that is bringing people along with us. so, it can't be about everyone having to give things up and everyone�*s bills going up. we need to get there by focusing on things like innovation. by creating the new types of energy that are going to power our homes, and do it in a clean way and an affordable way. but if they say, "this is costing us too much, we shouldn't do it, we should delay it," you say "no"? because i don't think that's necessarily the case. i think we can do it in a way... look at offshore wind. that's a great example of something which, today, because of the investments we've made, the technological improvements, is providing clean energy for all of us, at a fraction of the price of fossil fuels. lots more emergencies to talk about. that tells you what is possible. but if we have an economy that i know how to build, that promotes innovation, we'll be able to get there. borders. yes. you identified our borders as another emergency in your list. now, you backed brexit. millions of people agreed with you, they voted with you, because they wanted to "take back control" — are the words of the slogan — of our borders. you and the conservatives have repeatedly promised to get net migration down to tens of thousands a year, is that promise now dead?
i think the most pressing migration problem we have is that of people coming here illegally, in small boats across the channel. i'm sure most people watching this programme will agree with that. and i've set out a detailed plan for how we can grip that situation and actually properly control it to make sure that we do have security on our borders. given that there are more than tens times more people... and that will require us to be bold... and it will require us... and it will require us to do some difficult things legally, which i am prepared to do. i know you want to talk about something else. there are more than ten times as many people who come into the country legally each year. again and again, you as a conservative promised that you would get that number down to tens of thousands. the current figure, net migration, is 240,000 a year. now, there are perfectly good arguments to say immigration�*s a good thing. it gives workers to companies who need it. it helps man the nhs. what does prime minister sunak, if you become prime minister sunak, say? no problem with that level of immigration? my biggest priority with immigration is that we are in control of it.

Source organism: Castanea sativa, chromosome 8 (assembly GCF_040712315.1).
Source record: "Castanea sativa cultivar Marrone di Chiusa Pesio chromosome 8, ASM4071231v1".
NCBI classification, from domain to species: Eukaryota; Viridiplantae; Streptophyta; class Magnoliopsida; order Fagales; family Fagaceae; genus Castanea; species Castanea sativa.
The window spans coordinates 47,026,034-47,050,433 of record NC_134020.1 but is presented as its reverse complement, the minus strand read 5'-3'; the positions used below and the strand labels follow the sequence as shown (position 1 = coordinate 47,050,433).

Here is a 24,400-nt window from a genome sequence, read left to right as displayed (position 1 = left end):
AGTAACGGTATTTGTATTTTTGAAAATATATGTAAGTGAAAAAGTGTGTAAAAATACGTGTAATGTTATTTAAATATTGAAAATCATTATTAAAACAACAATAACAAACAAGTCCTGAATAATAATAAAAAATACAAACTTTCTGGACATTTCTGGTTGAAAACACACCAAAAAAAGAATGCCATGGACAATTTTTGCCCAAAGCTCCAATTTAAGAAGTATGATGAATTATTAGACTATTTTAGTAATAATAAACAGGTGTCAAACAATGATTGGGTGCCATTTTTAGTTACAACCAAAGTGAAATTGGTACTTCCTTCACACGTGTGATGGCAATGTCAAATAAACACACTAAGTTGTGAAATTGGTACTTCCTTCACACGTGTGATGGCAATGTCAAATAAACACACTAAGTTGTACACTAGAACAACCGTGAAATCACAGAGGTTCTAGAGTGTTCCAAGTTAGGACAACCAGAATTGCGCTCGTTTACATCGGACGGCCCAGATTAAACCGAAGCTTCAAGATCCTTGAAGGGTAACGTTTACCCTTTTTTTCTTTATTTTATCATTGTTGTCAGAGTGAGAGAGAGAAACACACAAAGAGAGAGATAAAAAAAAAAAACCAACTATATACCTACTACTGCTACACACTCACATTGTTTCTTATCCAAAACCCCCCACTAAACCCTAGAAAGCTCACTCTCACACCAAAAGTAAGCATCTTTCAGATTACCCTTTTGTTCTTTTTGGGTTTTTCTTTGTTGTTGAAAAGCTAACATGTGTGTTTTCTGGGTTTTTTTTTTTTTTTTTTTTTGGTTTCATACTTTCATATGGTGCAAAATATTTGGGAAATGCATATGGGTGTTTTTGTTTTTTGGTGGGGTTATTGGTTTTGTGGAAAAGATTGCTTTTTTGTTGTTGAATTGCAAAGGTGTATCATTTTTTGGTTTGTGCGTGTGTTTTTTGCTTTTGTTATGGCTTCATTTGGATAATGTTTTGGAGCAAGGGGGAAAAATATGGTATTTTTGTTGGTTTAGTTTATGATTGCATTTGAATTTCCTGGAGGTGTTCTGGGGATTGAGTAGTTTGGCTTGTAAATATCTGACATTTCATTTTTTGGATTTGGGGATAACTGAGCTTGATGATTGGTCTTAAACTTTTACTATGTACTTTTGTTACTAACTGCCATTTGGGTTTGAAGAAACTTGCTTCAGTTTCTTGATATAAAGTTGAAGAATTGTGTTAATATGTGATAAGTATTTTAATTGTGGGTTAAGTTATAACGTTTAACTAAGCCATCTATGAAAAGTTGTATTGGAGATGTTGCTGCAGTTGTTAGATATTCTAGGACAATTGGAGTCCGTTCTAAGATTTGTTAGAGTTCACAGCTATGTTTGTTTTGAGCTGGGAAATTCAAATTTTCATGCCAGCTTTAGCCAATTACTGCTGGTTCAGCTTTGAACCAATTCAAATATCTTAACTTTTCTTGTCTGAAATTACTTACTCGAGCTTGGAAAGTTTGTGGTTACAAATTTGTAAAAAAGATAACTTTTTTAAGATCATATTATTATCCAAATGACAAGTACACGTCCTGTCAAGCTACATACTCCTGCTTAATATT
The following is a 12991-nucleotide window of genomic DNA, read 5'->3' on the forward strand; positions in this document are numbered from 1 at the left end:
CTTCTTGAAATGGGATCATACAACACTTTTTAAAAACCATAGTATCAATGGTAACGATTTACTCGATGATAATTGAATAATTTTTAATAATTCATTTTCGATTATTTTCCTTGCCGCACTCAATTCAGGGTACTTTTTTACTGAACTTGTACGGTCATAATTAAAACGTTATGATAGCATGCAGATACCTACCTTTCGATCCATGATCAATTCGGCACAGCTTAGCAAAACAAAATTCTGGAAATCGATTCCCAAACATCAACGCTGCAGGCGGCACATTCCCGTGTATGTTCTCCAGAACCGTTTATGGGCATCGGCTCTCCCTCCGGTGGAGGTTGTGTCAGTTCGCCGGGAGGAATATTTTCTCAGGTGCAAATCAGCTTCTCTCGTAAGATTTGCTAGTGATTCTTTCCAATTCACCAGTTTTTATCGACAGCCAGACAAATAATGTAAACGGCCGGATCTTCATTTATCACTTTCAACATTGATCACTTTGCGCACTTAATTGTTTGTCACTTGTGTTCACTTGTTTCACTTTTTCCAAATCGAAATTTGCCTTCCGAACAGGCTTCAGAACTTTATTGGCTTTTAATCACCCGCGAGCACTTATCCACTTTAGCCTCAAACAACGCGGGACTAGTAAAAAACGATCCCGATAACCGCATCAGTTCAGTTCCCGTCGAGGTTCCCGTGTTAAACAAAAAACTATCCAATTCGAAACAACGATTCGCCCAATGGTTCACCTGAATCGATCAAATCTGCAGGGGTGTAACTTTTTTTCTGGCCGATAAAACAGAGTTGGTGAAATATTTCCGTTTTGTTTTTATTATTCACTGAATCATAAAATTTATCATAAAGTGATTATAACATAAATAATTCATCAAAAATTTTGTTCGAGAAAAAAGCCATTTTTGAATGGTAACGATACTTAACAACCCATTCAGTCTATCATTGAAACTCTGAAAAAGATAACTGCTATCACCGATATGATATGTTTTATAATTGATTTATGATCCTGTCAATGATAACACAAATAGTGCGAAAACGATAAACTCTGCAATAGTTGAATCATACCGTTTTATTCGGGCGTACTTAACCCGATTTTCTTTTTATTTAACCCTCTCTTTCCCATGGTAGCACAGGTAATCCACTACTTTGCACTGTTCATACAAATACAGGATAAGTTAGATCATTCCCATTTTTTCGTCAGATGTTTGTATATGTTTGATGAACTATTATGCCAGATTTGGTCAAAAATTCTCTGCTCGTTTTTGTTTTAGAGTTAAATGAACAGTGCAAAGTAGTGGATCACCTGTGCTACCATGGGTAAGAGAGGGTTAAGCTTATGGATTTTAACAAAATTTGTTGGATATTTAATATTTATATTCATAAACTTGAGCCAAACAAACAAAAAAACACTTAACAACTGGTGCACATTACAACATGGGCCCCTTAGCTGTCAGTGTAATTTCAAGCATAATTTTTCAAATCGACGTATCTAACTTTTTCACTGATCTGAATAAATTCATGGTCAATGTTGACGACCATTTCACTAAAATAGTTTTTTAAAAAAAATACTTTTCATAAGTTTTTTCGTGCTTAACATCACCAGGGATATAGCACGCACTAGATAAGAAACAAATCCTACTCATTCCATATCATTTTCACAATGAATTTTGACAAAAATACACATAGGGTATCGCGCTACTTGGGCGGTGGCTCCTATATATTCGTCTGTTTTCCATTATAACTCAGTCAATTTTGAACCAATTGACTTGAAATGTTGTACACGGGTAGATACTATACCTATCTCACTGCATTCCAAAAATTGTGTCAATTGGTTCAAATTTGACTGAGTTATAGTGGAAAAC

and having voted for brexit and spoken to lots of people about it, that's what they want, too. they want to make sure that everyone who is coming here is coming here for a reason that we want, that we've said yes to, and that's the important thing. so, providing it's legal, it doesn't matter what the numbers are? yeah, well, of course, i want to make sure that we're providing opportunities for british people, and that's why i want to make sure our welfare system is working and we're supporting people off welfare and into work. ok, let's move on to another area. but the number—one priority is tackling illegal migration... rwanda, we got the point. ..and i do want to make sure that we get a grip of that, and i have a plan to do that which everyone, if they've got two minutes tonight, can have a look online and find my plan. "take back control of our borders," that was the phrase. just look at this photograph, if you would. let's take a look at the photograph. that was the queue at dover at the beginning of the school holidays, people waiting sometimes seven hours. is that what you meant by taking back control? well, we've been talking about two very different things, right? it's the border. apparently, we're in control of it. look at it!